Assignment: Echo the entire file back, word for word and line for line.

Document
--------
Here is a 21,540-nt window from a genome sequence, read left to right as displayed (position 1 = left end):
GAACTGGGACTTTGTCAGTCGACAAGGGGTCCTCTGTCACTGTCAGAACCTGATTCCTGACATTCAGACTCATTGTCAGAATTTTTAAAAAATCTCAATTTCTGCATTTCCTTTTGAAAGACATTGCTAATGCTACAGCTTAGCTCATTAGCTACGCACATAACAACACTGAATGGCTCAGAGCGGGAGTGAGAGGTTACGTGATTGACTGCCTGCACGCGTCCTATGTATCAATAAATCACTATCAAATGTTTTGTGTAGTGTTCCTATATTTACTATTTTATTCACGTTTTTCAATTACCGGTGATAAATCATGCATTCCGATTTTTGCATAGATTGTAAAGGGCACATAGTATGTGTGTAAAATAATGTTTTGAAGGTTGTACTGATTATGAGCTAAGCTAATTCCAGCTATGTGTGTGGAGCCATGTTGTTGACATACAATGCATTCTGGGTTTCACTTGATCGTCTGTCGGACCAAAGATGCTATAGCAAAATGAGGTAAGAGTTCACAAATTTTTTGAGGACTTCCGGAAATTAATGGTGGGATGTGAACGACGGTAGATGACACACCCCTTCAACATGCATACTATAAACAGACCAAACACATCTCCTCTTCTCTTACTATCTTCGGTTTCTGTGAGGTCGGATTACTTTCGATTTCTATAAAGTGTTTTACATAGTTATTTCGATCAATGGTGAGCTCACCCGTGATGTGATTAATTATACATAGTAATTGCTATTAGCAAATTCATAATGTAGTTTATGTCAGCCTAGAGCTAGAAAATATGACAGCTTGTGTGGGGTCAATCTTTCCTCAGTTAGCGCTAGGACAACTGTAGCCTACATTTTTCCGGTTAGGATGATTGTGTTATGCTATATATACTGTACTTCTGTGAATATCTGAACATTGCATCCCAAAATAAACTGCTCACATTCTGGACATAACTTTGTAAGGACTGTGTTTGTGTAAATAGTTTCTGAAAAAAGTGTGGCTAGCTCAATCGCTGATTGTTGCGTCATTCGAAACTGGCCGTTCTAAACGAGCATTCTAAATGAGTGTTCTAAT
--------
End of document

Here is a 21,540-nt window from a genome sequence, read left to right as displayed (position 1 = left end):
GAACTGGGACTTTGTCAGTCGACAAGGGGTCCTCTGTCACTGTCAGAACCTGATTCCTGACATTCAGACTCATTGTCAGAATTTTTAAAAAATCTCAATTTCTGCATTTCCTTTTGAAAGACATTGCTAATGCTACAGCTTAGCTCATTAGCTACGCACATAACAACACTGAATGGCTCAGAGCGGGAGTGAGAGGTTACGTGATTGACTGCCTGCACGCGTCCTATGTATCAATAAATCACTATCAAATGTTTTGTGTAGTGTTCCTATATTTACTATTTTATTCACGTTTTTCAATTACCGGTGATAAATCATGCATTCCGATTTTTGCATAGATTGTAAAGGGCACATAGTATGTGTGTAAAATAATGTTTTGAAGGTTGTACTGATTATGAGCTAAGCTAATTCCAGCTATGTGTGTGGAGCCATGTTGTTGACATACAATGCATTCTGGGTTTCACTTGATCGTCTGTCGGACCAAAGATGCTATAGCAAAATGAGGTAAGAGTTCACAAATTTTTTGAGGACTTCCGGAAATTAATGGTGGGATGTGAACGACGGTAGATGACACACCCCTTCAACATGCATACTATAAACAGACCAAACACATCTCCTCTTCTCTTACTATCTTCGGTTTCTGTGAGGTCGGATTACTTTCGATTTCTATAAAGTGTTTTACATAGTTATTTCGATCAATGGTGAGCTCACCCGTGATGTGATTAATTATACATAGTAATTGCTATTAGCAAATTCATAATGTAGTTTATGTCAGCCTAGAGCTAGAAAATATGACAGCTTGTGTGGGGTCAATCTTTCCTCAGTTAGCGCTAGGACAACTGTAGCCTACATTTTTCCGGTTAGGATGATTGTGTTATGCTATATATACTGTACTTCTGTGAATATCTGAACATTGCATCCCAAAATAAACTGCTCACATTCTGGACATAACTTTGTAAGGACTGTGTTTGTGTAAATAGTTTCTGAAAAAAGTGTGGCTAGCTCAATCGCTGATTGTTGCGTCATTCGAAACTGGCCGTTCTAAACGAGCATTCTAAATGAGTGTTCTAAT